Honolulu inflation heating up as prices have risen over the past year

·3 min read

Jun. 11—Prices for food, housing, transportation and other things have been rising on Oahu over the past year, according to a new federal report, but the overall increase trails the national average.

The U.S. Bureau of Labor Statistics released data Thursday showing costs for goods and services in Honolulu rose 3.8 % over 12 months through May, driven largely by the price of gasoline and used cars.

Honolulu's consumer price index over the past 10 years has ranged from 1 % to 3.7 % and averaged 2 % for the decade. The last time the annual figure was over 3.8 % was in 2008 at 4.3 %.

However, the rise in Honolulu's consumer price index was below a 5 % increase nationally that represented the highest 12-month U.S. gain since 2008.

Prices in Honolulu over the period rose the most for gas and for used cars and trucks, which soared 34.7 % and 29.2 %, respectively.

Costs also rose 2.6 % for electricity, 2.7 % for housing, 1.2 % for food, 3.6 % for new cars and 4.1 % for education and communication.

The only major category with a decrease was apparel, where prices slipped 1 %, the report showed.

BLS also reported that Honolulu's consumer price index, a general measure of inflation, rose 2.1 % between March and May.

Higher prices during both periods are largely a result of increasing consumer demand outstripping supply for many items, including appliances, new cars and certain foods because shortages of materials or labor have slowed production and led sellers to raise prices.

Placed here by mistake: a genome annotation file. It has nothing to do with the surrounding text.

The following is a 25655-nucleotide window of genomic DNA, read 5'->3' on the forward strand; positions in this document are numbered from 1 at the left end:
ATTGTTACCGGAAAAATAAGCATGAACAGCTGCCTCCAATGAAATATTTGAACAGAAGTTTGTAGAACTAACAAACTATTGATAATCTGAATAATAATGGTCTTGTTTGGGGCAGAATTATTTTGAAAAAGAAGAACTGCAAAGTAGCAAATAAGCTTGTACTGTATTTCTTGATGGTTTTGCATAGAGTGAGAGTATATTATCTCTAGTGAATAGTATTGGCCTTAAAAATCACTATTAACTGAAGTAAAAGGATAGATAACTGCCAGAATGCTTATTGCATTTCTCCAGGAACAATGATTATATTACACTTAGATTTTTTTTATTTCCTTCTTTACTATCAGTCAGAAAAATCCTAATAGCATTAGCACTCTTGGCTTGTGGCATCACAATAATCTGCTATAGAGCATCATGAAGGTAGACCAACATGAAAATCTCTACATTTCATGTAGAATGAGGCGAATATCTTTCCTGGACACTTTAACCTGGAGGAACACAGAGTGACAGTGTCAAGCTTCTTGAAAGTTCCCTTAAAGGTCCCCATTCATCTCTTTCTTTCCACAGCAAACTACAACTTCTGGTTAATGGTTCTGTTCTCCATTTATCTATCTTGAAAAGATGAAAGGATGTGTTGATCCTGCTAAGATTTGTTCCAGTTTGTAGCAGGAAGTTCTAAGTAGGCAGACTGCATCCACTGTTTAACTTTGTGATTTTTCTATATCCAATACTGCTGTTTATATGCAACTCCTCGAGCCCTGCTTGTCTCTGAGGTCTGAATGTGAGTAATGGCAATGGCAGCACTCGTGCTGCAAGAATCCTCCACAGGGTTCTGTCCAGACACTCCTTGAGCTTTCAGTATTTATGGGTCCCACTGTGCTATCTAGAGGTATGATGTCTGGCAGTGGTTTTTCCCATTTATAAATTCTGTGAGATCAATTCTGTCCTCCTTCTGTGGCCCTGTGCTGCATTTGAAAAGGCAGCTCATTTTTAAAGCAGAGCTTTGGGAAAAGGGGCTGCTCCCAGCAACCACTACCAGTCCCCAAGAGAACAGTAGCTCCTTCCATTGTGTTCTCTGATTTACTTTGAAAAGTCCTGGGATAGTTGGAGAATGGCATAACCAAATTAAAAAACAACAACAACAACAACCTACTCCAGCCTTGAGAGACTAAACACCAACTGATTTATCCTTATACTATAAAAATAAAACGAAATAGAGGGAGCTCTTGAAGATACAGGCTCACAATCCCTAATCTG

"The inflation rates are expected to be high in 2021 both for the nation and Hawaii due to the sharp increase in demand and lacking supply, " said Eugene Tian, chief economist at the state Department of Business, Economic Development and Tourism.

Higher inflation this year compared with historical averages also reflects costs for some goods being depressed last year as the intense spread of COVID-19, business shutdowns and job losses inhibited consumer spending.

"People have income but did not have good chances to spend the money, " Tian said.

BLS reported in May 2020 that Honolulu prices over the prior 12 months edged up 1.3 %, compared with 2.1 % in the same period a year before.

Tian also noted that inflation was 4 % during the second half of 2011.

DBEDT expects Honolulu inflation this year will rise 2.5 %, up from 1.6 % last year.

BLS calculates consumer prices only for major urban areas, collecting price data on a fixed selection of goods and services from about 6, 000 households and 22, 000 retail establishments in 75 cities.

Inflation tends to be more painful for consumers on fixed incomes, such as retirees, though not everyone is affected equally. For instance, people who don't drive can avoid paying dramatically more for gas.

Tian pointed out that the biggest component of inflation in Honolulu over the 12 months through May was fuel, which he said was mainly driven by the average price of crude oil hitting about $65 a barrel in May, compared with about $28 a year earlier.

In conjunction, the average price for a gallon of regular gas in Honolulu was $3.87 in May, up from $3.18 a year earlier. On Thursday the price was $3.90.

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